Documents unveiled by the InsideClimateNews site last year revealed that ExxonMobil executives and scientists were aware of the risks that oil and gas drilling posed to the planet even as they publicly denied the link between fossil fuels and climate change.
The revelation attracted unwanted scrutiny from some lawmakers, like Sen. Bernie Sanders (I-Vt.), who compared ExxonMobil’s expensive, longtime campaign attempting to discredit climate scientists to the campaign waged by the tobacco industry. The company poured an estimated $31 million into think tanks that cast doubt on global warming.
But it’s not just existential concerns about the warming planet that have gotten Exxon in trouble. Shareholders have a more practical reason to be angry at the company -- they say that Exxon’s failure to disclose the risks of global warming hurt their bottom line.
A lawsuit filed on behalf of shareholders this month against ExxonMobil in a Dallas federal court accuses the energy giant of artificially inflating the prices of its oil reserves and its stock by not publicly accounting for climate change. The suit comes as the company is experiencing a major slump. On October 28, Exxon's stocks fell more than $2 a share, "erasing billions of dollars in market capitalization," the lawsuit contends.
To be sure, the oil refinery business as a whole is facing financial setbacks. Oil prices and natural gas prices both fell to record lows this year. One potential reason for that, financial experts say, is the worry that more people and government agencies will turn to clean energy, lowering the demand for fossil fuels. But in the midst of the slump, Exxon has been the only oil company not to write off its assets.
That changed late last month, when Exxon announced that it would have to write down over $3.6 billion worth of crude oil it had previously listed as assets. A company document blames dropping oil prices this year for the change: "If the average prices seen during the first nine months of 2016 persist for the remainder of the year, under the SEC definition of proved reserves, certain quantities of oil, such as those associated with the Kearl oil sands operations in Canada, will not qualify as proved reserves at year-end 2016." Last April, Standard and Poor downgraded the corporation's credit rating for the first time since the Great Depression.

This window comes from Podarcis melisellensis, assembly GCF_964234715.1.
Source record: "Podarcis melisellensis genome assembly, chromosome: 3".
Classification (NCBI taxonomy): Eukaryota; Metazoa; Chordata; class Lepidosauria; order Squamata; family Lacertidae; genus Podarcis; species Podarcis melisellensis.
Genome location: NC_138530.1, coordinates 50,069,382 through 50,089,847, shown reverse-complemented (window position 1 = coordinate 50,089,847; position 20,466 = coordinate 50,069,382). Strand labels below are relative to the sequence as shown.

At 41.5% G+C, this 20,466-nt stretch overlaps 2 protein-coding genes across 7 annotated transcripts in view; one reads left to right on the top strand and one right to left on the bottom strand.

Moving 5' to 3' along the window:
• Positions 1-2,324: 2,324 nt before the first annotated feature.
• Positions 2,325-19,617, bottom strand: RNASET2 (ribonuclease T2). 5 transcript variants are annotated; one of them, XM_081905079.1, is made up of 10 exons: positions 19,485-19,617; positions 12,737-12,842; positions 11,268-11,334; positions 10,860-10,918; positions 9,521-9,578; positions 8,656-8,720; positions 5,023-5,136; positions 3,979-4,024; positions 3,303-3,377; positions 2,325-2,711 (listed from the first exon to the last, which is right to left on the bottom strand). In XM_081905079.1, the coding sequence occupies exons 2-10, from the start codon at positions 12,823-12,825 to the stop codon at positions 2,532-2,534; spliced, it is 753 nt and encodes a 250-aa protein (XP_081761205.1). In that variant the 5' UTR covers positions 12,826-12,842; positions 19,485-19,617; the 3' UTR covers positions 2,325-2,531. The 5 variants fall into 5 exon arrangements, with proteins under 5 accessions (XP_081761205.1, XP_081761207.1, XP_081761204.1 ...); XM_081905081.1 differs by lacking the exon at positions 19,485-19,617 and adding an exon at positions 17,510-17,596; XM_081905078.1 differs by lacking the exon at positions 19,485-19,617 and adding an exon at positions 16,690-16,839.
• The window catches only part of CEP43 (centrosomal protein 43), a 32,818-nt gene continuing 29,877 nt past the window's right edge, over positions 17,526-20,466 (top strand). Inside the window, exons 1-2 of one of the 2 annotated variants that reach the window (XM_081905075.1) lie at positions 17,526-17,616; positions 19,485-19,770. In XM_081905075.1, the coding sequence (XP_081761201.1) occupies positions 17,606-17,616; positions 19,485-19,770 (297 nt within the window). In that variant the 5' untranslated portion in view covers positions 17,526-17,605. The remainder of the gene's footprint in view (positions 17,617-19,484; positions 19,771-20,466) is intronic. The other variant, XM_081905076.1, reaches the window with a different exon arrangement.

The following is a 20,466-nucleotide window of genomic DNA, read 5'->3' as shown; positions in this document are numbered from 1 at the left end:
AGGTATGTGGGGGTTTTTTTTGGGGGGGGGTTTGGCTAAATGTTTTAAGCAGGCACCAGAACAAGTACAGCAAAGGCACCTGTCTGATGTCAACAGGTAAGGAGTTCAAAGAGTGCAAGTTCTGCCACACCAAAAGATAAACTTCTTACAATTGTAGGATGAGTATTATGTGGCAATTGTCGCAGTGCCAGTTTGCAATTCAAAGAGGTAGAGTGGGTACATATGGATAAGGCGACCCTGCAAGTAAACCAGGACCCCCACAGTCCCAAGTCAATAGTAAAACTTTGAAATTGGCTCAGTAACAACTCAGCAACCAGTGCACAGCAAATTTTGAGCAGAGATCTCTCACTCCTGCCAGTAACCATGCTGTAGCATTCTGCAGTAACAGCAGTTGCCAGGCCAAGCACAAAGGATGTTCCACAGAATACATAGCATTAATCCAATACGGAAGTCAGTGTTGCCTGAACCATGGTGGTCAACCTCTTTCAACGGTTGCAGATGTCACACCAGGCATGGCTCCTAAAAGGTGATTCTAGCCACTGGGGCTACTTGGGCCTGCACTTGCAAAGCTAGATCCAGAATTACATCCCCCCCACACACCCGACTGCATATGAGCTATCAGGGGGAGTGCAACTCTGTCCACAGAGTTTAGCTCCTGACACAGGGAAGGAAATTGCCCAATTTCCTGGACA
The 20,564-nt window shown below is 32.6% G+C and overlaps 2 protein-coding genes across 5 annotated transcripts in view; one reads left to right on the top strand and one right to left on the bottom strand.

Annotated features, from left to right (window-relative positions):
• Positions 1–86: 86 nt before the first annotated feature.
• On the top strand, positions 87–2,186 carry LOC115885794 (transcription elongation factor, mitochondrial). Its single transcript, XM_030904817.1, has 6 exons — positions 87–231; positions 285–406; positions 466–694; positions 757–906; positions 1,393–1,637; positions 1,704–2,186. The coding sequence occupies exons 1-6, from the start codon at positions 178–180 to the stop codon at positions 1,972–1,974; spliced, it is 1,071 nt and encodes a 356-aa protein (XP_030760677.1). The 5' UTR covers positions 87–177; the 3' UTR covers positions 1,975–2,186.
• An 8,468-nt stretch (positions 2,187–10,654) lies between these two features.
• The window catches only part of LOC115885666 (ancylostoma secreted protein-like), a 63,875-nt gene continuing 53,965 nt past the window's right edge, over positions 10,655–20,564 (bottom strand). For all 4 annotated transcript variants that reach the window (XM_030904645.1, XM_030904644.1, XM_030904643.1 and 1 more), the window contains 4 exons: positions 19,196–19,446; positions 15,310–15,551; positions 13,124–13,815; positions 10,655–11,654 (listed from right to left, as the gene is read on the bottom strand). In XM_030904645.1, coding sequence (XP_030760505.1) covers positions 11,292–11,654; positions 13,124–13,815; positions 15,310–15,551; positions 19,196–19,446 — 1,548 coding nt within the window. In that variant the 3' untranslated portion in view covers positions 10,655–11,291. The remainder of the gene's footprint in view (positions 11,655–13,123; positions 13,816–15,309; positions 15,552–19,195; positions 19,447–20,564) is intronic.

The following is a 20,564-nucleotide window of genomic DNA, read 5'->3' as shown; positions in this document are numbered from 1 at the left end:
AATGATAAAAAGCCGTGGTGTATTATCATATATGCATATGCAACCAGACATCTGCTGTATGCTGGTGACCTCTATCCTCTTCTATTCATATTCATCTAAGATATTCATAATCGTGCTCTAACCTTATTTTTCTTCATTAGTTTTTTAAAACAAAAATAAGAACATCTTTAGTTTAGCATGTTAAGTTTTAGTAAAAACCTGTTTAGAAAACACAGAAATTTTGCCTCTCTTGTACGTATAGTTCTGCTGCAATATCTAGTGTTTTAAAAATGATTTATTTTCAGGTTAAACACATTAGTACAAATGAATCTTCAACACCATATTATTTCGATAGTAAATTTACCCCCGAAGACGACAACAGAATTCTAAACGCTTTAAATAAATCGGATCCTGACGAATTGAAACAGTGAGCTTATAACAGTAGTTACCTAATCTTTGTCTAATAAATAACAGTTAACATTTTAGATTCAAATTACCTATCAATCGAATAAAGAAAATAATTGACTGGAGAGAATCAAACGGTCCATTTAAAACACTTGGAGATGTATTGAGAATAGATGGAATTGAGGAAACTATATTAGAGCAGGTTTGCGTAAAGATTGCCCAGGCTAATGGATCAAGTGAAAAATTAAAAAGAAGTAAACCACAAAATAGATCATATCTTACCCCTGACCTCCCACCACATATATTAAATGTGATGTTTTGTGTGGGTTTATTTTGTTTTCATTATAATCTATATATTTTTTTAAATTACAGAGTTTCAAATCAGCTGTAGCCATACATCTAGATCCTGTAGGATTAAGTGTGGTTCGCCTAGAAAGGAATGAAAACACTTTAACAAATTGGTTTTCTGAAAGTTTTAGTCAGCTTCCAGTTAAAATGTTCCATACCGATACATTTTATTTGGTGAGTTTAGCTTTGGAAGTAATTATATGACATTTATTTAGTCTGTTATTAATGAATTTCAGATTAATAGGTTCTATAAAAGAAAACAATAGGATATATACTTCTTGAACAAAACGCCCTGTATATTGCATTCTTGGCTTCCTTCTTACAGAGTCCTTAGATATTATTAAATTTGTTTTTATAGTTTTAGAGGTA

The new lawsuit, filed by stockholder Pedro Ramirez Jr., points to the now-public documents revealing that Exxon knew but concealed the dangers of climate change. He similarly argues that Exxon knew but failed to disclose that it "would not be able to extract the existing hydrocarbon reserves," given concerns about the climate and its effect on the company. "Exxon’s material misstatements and omissions not only artificially inflated the price of Exxon publicly traded securities, but also influenced the rating agencies to issue strong ratings on Exxon’s $20 billion of outstanding debt,” the suit says.
Exxon, which did not return an interview request, remains one of the world's largest publicly traded companies, even as it faces some public scrutiny. The Massachusetts and New York state attorney generals and the Securities Exchange Commission have all launched investigations into Exxon’s denial of climate change and its accounting practices in the past year.
Exxon no longer denies that man-made climate change is real, as it did for decades. In 2014, Exxon publicly acknowledged the risks of climate change for the first time in company history. But, according to news reports from the time, Exxon also assured investors that climate concerns would not affect business. "We are confident that none of our hydrocarbon reserves are now or will become 'stranded,'" a company report from the time said.
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